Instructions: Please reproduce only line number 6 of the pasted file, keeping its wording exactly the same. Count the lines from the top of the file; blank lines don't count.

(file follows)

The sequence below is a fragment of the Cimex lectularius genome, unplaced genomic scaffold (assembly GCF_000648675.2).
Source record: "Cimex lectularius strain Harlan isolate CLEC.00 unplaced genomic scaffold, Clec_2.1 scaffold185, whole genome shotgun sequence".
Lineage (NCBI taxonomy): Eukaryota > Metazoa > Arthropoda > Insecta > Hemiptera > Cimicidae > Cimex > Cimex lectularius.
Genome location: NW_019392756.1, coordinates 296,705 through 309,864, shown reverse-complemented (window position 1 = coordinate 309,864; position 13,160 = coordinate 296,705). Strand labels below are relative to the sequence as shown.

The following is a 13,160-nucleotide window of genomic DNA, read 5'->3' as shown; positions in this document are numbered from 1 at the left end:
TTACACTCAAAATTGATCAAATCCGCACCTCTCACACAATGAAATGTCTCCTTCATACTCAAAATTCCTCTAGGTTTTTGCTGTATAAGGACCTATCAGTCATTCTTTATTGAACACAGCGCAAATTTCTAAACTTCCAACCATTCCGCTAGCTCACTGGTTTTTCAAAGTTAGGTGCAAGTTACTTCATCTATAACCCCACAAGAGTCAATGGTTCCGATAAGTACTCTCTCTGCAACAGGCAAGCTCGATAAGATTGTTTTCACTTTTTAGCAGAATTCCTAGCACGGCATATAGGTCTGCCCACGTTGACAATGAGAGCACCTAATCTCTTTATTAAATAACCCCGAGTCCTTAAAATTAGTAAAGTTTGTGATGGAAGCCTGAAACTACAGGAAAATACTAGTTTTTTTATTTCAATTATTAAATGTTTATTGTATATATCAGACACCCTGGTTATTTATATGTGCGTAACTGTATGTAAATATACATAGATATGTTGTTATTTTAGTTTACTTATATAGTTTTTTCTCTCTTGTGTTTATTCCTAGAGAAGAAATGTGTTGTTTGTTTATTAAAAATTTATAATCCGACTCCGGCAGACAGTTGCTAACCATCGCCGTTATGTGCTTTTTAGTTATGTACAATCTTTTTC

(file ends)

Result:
TTACACTCAAAATTGATCAAATCCGCACCTCTCACACAATGAAATGTCTCCTTCATACTCAAAATTCCTCTAGGTTTTTGCTGTATAAGGACCTATCAGTCATTCTTTATTGAACACAGCGCAAATTTCTAAACTTCCAACCATTCCGCTAGCTCACTGGTTTTTCAAAGTTAGGTGCAAGTTACTTCATCTATAACCCCACAAGAGTCAATGGTTCCGATAAGTACTCTCTCTGCAACAGGCAAGCTCGATAAGATTGTTTTCACTTTTTAGCAGAATTCCTAGCACGGCATATAGGTCTGCCCACGTTGACAATGAGAGCACCTAATCTCTTTATTAAATAACCCCGAGTCCTTAAAATTAGTAAAGTTTGTGATGGAAGCCTGAAACTACAGGAAAATACTAGTTTTTTTATTTCAATTATTAAATGTTTATTGTATATATCAGACACCCTGGTTATTTATATGTGCGTAACTGTATGTAAATATACATAGATATGTTGTTATTTTAGTTTACTTATATAGTTTTTTCTCTCTTGTGTTTATTCCTAGAGAAGAAATGTGTTGTTTGTTTATTAAAAATTTATAATCCGACTCCGGCAGACAGTTGCTAACCATCGCCGTTATGTGCTTTTTAGTTATGTACAATCTTTTTC